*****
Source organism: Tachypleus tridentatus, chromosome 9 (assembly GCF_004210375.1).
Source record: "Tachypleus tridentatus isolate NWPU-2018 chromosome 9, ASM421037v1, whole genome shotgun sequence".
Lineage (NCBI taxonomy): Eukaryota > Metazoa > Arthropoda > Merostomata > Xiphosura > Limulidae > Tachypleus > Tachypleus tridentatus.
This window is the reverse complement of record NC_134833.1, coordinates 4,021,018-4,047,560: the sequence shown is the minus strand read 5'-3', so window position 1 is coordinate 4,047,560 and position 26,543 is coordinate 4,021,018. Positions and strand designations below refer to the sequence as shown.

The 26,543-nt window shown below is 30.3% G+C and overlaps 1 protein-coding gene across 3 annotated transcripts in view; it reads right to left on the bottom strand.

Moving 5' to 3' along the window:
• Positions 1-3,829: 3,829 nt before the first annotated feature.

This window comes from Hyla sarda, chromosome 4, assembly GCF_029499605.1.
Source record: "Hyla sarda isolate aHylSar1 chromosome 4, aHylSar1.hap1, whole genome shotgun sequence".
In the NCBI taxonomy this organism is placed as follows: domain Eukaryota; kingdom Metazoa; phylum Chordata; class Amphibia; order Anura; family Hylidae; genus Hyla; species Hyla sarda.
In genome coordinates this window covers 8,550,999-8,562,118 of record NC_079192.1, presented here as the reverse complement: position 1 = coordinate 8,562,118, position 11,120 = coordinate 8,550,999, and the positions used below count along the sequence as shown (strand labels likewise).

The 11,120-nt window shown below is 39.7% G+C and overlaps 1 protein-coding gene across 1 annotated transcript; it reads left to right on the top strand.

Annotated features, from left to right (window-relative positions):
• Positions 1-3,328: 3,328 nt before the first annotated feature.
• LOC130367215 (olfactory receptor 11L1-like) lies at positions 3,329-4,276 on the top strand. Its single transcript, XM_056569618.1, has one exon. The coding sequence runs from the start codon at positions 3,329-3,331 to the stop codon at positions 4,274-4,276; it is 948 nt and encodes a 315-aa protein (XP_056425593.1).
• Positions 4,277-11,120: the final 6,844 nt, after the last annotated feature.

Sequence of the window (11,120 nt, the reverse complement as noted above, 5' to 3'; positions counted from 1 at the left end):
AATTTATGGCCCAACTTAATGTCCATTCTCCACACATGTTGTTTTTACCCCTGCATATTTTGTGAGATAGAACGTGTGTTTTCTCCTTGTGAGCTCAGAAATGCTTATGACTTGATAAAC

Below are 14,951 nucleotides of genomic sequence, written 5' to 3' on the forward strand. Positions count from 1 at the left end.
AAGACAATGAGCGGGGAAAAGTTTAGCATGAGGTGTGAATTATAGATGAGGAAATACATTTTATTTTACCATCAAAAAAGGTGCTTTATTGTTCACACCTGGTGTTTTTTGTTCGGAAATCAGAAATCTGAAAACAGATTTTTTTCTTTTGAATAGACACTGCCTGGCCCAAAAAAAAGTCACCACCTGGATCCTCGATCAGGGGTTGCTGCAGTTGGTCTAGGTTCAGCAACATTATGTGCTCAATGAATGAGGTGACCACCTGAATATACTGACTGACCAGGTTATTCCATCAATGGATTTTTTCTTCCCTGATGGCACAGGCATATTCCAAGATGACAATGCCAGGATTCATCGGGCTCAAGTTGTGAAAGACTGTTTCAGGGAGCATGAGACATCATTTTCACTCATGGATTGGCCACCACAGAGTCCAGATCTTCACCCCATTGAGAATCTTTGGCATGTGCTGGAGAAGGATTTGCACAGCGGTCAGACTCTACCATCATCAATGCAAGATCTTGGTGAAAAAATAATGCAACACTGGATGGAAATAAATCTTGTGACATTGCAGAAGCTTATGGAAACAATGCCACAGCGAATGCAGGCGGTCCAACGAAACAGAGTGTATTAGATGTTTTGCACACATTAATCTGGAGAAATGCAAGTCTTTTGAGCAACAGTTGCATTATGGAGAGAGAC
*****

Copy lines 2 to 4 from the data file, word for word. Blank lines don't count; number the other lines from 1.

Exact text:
Source record: "Tachypleus tridentatus isolate NWPU-2018 chromosome 9, ASM421037v1, whole genome shotgun sequence".
Lineage (NCBI taxonomy): Eukaryota > Metazoa > Arthropoda > Merostomata > Xiphosura > Limulidae > Tachypleus > Tachypleus tridentatus.
This window is the reverse complement of record NC_134833.1, coordinates 4,021,018-4,047,560: the sequence shown is the minus strand read 5'-3', so window position 1 is coordinate 4,047,560 and position 26,543 is coordinate 4,021,018. Positions and strand designations below refer to the sequence as shown.